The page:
Rounding out the group is the wiry Andersen, or “Rocket,” who joined the Guardian Angels because he’s concerned about rising crime in Rochester; the straight-talking Zook, or “Griz,” a 50-something bail bond agent who has connections with law enforcement; and chapter founder Mike “Walker” LaPlante, 54, a health information manager at Mayo Clinic, who said his Guardian Angels street name comes from his slight resemblance to “Walker, Texas Ranger” star Chuck Norris.

Aquarius is just one of many places around the city where the Rochester chapter has gone on its weekly Saturday patrols. The group also conducts one or two patrols on other days of the week, varying locations and times. Patrol sizes vary from four to eight Guardian Angels, Zook said. The group carries no weapons. They do typically carry handcuffs, cell phones, flashlights, and pens and paper to record information such as license-plate numbers and descriptions of suspicious vehicles.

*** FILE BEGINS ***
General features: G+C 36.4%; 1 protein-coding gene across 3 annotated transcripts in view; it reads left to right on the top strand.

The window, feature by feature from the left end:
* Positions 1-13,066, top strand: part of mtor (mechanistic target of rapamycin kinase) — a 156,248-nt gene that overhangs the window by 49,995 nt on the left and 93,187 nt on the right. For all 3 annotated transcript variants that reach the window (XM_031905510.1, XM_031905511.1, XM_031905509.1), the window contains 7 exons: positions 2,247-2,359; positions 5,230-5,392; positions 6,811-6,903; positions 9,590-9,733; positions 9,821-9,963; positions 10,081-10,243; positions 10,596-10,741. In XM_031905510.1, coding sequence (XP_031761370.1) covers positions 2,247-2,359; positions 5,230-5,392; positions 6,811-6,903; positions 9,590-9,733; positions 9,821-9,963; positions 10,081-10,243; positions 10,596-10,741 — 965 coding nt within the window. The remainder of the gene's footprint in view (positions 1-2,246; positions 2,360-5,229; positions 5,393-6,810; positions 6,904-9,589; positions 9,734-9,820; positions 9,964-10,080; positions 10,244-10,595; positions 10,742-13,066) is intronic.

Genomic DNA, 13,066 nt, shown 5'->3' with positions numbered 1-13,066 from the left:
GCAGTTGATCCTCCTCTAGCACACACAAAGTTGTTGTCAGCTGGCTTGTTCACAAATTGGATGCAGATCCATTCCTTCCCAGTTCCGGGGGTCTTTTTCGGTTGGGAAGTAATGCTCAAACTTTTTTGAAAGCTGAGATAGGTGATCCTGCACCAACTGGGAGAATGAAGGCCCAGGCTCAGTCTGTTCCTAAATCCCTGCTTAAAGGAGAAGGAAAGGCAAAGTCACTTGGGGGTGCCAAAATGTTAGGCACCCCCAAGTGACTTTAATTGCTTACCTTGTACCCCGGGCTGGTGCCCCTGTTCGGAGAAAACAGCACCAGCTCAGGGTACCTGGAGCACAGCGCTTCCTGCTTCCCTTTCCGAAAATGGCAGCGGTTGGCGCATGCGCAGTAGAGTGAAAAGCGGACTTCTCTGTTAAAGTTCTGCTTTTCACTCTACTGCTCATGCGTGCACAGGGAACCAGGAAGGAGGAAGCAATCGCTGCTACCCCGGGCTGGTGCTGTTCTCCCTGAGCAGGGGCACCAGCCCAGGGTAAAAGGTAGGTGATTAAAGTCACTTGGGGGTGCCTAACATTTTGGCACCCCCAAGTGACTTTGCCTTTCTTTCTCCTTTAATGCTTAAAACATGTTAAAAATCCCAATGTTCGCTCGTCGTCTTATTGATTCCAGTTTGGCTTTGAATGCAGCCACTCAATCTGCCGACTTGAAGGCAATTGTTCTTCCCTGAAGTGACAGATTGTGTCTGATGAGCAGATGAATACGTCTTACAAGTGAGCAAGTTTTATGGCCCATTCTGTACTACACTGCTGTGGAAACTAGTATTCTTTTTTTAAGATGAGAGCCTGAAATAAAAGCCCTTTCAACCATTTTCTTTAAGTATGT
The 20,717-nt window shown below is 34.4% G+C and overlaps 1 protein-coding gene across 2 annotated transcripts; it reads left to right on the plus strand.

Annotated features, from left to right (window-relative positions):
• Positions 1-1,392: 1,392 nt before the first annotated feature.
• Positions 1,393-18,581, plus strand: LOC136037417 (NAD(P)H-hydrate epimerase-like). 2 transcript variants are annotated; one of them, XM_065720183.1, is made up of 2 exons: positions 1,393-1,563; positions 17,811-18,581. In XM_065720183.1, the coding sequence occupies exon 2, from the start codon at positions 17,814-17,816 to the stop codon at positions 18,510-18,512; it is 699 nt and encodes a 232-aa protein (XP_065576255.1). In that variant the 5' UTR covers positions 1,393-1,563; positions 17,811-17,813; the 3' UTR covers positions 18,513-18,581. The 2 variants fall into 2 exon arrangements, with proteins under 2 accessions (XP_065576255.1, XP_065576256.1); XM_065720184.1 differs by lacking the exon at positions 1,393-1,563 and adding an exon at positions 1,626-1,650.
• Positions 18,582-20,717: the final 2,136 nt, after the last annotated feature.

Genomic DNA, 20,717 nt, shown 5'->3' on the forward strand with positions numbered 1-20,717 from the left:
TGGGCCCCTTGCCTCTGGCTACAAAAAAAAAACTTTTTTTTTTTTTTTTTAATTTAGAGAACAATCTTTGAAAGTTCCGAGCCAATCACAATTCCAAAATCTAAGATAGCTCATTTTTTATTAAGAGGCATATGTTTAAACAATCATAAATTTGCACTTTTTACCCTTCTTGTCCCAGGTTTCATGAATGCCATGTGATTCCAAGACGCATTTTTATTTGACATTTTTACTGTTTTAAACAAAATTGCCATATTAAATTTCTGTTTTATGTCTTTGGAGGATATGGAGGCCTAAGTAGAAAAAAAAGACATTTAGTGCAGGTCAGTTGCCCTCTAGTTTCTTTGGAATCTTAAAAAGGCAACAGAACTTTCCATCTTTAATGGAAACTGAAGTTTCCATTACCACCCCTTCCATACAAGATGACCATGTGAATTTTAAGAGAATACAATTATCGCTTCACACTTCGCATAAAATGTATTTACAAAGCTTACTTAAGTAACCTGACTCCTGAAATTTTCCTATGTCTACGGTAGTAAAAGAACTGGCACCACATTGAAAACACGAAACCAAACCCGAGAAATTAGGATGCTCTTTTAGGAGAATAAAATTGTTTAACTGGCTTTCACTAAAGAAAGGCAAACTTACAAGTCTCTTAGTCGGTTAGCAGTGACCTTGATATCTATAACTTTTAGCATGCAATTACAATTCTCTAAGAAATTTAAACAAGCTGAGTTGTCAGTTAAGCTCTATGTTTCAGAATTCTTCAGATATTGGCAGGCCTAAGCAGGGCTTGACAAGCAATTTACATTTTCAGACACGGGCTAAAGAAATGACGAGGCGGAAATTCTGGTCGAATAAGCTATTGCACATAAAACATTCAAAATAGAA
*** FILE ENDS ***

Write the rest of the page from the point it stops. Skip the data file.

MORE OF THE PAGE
The Rochester chapter of the Guardian Angels hasn’t made any citizen’s arrests yet and hasn’t physically broken up any altercations, LaPlante said.

They did find a weapon for police at a fight in northeast Rochester, however, and they have interrupted suspicious activity at a housing complex in southeast Rochester, he said.

The Guardian Angels patrolled a handful of places around Rochester before going to Aquarius on Saturday night.

They met at Gilligan’s Cove bar, then walked a quick loop around downtown Rochester, paying particular attention to alleys. Next they drove to 4 1/2 Street Northwest, where they had heard complaints about suspicious activity.

Finding nothing there, they drove across town to walk around the neighborhood of Silver Lake Apartments in northeast Rochester. It was their first time patrolling the area, which was chosen because a shooting happened there a week earlier, Zook said.

From there they drove to 8 1/2 Street Southeast, where they walked through a housing complex parking lot and searched a bus stop that has been used for drug deal dropoffs, according to a tip the Guardian Angels received from a nearby resident. They found nothing.

After a quick drive-through of a neighborhood off Marion Road, the group pulled into the Aquarius parking lot.

“Let’s let ’em see we’re here,” Zook said, and the group circled the parking lot on foot.